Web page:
SIX BOTTLES OF CHAMPAGNE
Once decided upon a course of action, Liane Delorme demonstrated that she could move with energy and decision uncommon in her kind. Under her masterly supervision, preparations accomplished themselves, as it were, by magic.
It was, for example, nearer three than four o’clock when the expedition for Cherbourg left the door of her town-house and Paris by way of the Porte de Neuilly; the limousine leading with that polished pattern of a chauffeur, Jules, at its wheel, as spick and span, firm of jaw and imperturbable of eye as when Lanyard had first noticed him in Nant; the touring car trailing, with the footman Leon as driver, and not at all happy to find himself drafted in that capacity, if one might judge by a sullen sort of uneasiness in his look.
Nothing was to be expected in the streets or suburbs, neither speed nor any indication of the intentions (if any) of Dupont. Lanyard spared himself the thankless trouble of watching to see if they were followed—having little doubt they were—and took his ease by the side of Liane Delorme.
Chatting of old times, or sitting in grateful silence when Liane relapsed into abstraction—something which she did with a frequency which testified to the heavy pressure of her thoughts—he kept an appreciative eye on Jules, conceding at length that Liane’s adjective, superb, had been fitly applied to his driving. So long as he remained at the wheel, they were not only in safe hands but might be sure of losing nothing on the road.
It was in St. Germain-en-Laye that Lanyard first noticed the grey touring car. But for mental selection of St. Germain as the likeliest spot for Dupont to lay in waiting, and thanks also to an error of judgment on the part of that one, he must have missed it; for there was nothing strikingly sinister in the aspect of that long-bodied grey car with the capacious hood betokening a motor of great power. But it stood incongruously round the corner, in a mean side street, as if anxious to escape observation; its juxtaposition to the door of a wine shop of the lowest class was noticeable in a car of such high caste; and, what was finally damning, the rat-faced man of Lyons was lounging in the door of the wine shop, sucking at a cigarette and watching the traffic with an all too listless eye shaded by the visor of a shabby cap.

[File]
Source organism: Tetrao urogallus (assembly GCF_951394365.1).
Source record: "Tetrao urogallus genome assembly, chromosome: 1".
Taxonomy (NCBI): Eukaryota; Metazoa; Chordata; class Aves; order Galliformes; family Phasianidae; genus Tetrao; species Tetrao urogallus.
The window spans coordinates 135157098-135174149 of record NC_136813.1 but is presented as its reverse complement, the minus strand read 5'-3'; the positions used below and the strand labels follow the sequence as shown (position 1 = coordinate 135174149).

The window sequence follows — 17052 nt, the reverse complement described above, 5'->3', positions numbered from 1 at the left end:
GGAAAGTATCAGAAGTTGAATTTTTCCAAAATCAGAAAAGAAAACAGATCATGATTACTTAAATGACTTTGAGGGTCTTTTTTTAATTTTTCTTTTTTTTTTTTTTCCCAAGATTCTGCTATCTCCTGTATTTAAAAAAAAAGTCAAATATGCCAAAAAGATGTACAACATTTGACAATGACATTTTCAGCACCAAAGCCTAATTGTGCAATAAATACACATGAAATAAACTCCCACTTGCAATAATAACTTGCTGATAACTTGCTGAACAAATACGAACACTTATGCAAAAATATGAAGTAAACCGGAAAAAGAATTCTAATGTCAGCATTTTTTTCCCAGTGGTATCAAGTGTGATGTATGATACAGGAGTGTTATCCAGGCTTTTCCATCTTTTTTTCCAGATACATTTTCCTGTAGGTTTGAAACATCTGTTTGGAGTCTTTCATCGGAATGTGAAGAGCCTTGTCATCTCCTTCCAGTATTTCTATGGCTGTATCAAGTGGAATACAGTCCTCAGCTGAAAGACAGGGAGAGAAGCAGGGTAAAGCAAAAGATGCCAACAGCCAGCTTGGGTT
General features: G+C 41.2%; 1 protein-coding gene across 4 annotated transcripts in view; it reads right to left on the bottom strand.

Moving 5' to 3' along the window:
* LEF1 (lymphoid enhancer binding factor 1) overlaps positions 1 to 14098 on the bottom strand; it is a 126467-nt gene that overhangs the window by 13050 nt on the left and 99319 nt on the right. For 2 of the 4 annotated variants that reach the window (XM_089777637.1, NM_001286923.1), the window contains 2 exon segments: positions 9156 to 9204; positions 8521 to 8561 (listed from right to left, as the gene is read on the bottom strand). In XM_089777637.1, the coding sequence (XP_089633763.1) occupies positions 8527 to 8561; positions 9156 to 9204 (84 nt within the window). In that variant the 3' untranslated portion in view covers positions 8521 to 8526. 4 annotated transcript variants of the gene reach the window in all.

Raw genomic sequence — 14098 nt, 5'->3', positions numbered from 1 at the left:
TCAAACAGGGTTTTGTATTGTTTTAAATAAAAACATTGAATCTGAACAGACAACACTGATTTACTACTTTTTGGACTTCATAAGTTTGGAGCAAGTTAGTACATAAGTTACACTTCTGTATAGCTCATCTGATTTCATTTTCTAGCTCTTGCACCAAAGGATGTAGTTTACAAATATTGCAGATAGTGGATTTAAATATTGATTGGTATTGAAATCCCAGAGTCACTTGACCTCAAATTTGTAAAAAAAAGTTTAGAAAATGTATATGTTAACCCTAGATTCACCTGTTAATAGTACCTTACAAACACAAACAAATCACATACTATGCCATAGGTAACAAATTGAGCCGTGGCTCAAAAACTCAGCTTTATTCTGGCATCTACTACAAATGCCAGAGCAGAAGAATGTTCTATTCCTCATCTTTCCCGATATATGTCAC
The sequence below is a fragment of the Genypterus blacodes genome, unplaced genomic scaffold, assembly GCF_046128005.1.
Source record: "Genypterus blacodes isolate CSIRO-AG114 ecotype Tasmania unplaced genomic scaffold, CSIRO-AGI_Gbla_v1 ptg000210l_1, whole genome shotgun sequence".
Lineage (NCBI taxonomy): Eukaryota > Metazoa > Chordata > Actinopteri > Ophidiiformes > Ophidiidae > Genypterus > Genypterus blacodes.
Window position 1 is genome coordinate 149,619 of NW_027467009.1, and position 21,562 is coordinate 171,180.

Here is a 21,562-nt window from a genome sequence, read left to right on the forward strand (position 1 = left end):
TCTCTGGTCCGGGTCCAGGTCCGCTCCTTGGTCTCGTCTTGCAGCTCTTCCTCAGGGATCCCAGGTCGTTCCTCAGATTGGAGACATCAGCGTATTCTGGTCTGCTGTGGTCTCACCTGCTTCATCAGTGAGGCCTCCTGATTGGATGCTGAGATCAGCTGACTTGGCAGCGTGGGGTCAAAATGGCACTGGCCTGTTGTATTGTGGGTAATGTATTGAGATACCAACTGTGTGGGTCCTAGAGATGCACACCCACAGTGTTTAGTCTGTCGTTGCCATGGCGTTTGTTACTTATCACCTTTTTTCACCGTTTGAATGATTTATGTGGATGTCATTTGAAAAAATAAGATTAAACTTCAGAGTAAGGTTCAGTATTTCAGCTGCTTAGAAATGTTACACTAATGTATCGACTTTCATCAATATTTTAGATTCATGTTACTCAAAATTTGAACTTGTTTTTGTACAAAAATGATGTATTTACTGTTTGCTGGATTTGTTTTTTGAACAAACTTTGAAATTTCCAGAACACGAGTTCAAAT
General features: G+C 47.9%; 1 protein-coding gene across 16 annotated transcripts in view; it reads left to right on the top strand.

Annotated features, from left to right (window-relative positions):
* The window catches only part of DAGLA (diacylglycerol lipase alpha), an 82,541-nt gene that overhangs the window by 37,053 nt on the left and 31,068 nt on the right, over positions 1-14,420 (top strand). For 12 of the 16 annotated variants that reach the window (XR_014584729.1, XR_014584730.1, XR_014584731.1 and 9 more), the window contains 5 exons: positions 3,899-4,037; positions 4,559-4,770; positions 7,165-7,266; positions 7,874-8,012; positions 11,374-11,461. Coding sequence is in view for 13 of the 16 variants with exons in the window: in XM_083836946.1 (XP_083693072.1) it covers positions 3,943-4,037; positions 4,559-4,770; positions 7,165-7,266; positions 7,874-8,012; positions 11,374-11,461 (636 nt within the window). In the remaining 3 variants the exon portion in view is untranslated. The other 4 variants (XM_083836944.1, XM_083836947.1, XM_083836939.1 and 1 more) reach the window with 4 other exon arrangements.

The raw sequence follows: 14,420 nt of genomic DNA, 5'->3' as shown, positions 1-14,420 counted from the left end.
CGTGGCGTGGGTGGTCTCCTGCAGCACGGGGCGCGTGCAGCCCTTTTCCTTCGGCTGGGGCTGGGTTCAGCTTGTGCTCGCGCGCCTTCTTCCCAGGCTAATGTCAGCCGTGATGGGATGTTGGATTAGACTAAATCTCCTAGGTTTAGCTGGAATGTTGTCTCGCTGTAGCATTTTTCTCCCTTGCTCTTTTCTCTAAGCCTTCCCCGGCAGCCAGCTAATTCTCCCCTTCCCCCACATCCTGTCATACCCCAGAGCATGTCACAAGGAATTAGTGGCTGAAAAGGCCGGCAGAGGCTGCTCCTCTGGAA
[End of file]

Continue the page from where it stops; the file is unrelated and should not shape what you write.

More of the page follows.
Lanyard said nothing at the time, but later, when a long stretch of straight road gave him the chance, verified his suspicions by looking back to see the grey car lurking not less than a mile and a half astern; the Delorme touring car driven by Leon keeping a quarter of a mile in the rear of the limousine.
These relative positions remained approximately unchanged during most of the light hours of that long evening, despite the terrific pace which Jules set in the open country. Lanyard, keeping an eye on the indicator, saw its hand register the equivalent of sixty English miles an hour more frequently than not. It seldom dropped below fifty except when passing through towns or villages. And more often than he liked Lanyard watched it creep up to and past the mark seventy.